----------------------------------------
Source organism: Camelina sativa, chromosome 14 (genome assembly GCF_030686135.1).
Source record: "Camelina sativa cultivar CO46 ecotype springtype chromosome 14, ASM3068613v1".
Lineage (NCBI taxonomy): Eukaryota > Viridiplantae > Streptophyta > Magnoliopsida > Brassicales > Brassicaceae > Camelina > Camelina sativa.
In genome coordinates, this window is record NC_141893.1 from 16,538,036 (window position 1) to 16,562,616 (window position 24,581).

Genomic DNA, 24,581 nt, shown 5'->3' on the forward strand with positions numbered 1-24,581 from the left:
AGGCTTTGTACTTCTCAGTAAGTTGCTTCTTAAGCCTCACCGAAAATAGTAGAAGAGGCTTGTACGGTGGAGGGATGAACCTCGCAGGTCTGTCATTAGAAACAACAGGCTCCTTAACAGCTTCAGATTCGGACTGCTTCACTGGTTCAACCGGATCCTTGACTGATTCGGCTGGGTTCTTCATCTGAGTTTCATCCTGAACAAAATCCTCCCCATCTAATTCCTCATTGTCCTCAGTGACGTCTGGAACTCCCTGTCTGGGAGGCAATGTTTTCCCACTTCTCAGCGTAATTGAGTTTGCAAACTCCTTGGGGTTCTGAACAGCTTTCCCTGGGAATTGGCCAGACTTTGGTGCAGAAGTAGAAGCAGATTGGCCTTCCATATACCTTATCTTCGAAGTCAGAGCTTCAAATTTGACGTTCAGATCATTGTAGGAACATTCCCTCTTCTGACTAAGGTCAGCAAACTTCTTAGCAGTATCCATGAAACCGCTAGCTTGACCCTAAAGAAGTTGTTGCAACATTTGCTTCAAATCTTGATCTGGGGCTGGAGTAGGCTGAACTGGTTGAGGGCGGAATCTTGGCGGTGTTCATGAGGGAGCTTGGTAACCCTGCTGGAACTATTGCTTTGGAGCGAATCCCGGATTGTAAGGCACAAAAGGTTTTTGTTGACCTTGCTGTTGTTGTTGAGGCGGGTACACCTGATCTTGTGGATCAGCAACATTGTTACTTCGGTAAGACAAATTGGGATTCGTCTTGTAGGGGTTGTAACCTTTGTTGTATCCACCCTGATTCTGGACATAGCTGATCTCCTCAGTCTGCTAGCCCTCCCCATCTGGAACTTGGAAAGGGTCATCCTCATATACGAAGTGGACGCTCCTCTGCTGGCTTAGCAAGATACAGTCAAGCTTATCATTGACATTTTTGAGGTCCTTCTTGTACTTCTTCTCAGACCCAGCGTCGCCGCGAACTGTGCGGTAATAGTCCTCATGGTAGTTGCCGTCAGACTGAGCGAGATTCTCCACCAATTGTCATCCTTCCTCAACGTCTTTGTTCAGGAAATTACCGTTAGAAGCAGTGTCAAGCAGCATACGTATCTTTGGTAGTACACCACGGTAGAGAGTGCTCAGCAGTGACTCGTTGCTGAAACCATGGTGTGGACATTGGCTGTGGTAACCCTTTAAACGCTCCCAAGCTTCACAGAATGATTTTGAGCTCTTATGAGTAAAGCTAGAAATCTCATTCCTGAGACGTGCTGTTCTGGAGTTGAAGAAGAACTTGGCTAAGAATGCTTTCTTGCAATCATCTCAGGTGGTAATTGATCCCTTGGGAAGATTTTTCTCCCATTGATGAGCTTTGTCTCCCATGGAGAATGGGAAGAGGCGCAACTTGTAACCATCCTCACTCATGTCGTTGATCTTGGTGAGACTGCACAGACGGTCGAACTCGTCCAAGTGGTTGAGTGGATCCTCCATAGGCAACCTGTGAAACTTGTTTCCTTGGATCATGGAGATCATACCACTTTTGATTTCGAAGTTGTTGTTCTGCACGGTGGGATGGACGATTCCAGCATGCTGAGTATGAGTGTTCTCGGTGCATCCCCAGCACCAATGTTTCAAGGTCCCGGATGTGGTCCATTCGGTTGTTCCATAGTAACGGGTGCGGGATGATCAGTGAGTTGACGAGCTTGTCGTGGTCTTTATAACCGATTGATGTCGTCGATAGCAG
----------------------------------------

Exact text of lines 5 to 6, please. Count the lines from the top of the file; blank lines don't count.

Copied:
Genomic DNA, 24,581 nt, shown 5'->3' on the forward strand with positions numbered 1-24,581 from the left:
AGGCTTTGTACTTCTCAGTAAGTTGCTTCTTAAGCCTCACCGAAAATAGTAGAAGAGGCTTGTACGGTGGAGGGATGAACCTCGCAGGTCTGTCATTAGAAACAACAGGCTCCTTAACAGCTTCAGATTCGGACTGCTTCACTGGTTCAACCGGATCCTTGACTGATTCGGCTGGGTTCTTCATCTGAGTTTCATCCTGAACAAAATCCTCCCCATCTAATTCCTCATTGTCCTCAGTGACGTCTGGAACTCCCTGTCTGGGAGGCAATGTTTTCCCACTTCTCAGCGTAATTGAGTTTGCAAACTCCTTGGGGTTCTGAACAGCTTTCCCTGGGAATTGGCCAGACTTTGGTGCAGAAGTAGAAGCAGATTGGCCTTCCATATACCTTATCTTCGAAGTCAGAGCTTCAAATTTGACGTTCAGATCATTGTAGGAACATTCCCTCTTCTGACTAAGGTCAGCAAACTTCTTAGCAGTATCCATGAAACCGCTAGCTTGACCCTAAAGAAGTTGTTGCAACATTTGCTTCAAATCTTGATCTGGGGCTGGAGTAGGCTGAACTGGTTGAGGGCGGAATCTTGGCGGTGTTCATGAGGGAGCTTGGTAACCCTGCTGGAACTATTGCTTTGGAGCGAATCCCGGATTGTAAGGCACAAAAGGTTTTTGTTGACCTTGCTGTTGTTGTTGAGGCGGGTACACCTGATCTTGTGGATCAGCAACATTGTTACTTCGGTAAGACAAATTGGGATTCGTCTTGTAGGGGTTGTAACCTTTGTTGTATCCACCCTGATTCTGGACATAGCTGATCTCCTCAGTCTGCTAGCCCTCCCCATCTGGAACTTGGAAAGGGTCATCCTCATATACGAAGTGGACGCTCCTCTGCTGGCTTAGCAAGATACAGTCAAGCTTATCATTGACATTTTTGAGGTCCTTCTTGTACTTCTTCTCAGACCCAGCGTCGCCGCGAACTGTGCGGTAATAGTCCTCATGGTAGTTGCCGTCAGACTGAGCGAGATTCTCCACCAATTGTCATCCTTCCTCAACGTCTTTGTTCAGGAAATTACCGTTAGAAGCAGTGTCAAGCAGCATACGTATCTTTGGTAGTACACCACGGTAGAGAGTGCTCAGCAGTGACTCGTTGCTGAAACCATGGTGTGGACATTGGCTGTGGTAACCCTTTAAACGCTCCCAAGCTTCACAGAATGATTTTGAGCTCTTATGAGTAAAGCTAGAAATCTCATTCCTGAGACGTGCTGTTCTGGAGTTGAAGAAGAACTTGGCTAAGAATGCTTTCTTGCAATCATCTCAGGTGGTAATTGATCCCTTGGGAAGATTTTTCTCCCATTGATGAGCTTTGTCTCCCATGGAGAATGGGAAGAGGCGCAACTTGTAACCATCCTCACTCATGTCGTTGATCTTGGTGAGACTGCACAGACGGTCGAACTCGTCCAAGTGGTTGAGTGGATCCTCCATAGGCAACCTGTGAAACTTGTTTCCTTGGATCATGGAGATCATACCACTTTTGATTTCGAAGTTGTTGTTCTGCACGGTGGGATGGACGATTCCAGCATGCTGAGTATGAGTGTTCTCGGTGCATCCCCAGCACCAATGTTTCAAGGTCCCGGATGTGGTCCATTCGGTTGTTCCATAGTAACGGGTGCGGGATGATCAGTGAGTTGACGAGCTTGTCGTGGTCTTTATAACCGATTGATGTCGTCGATAGCAG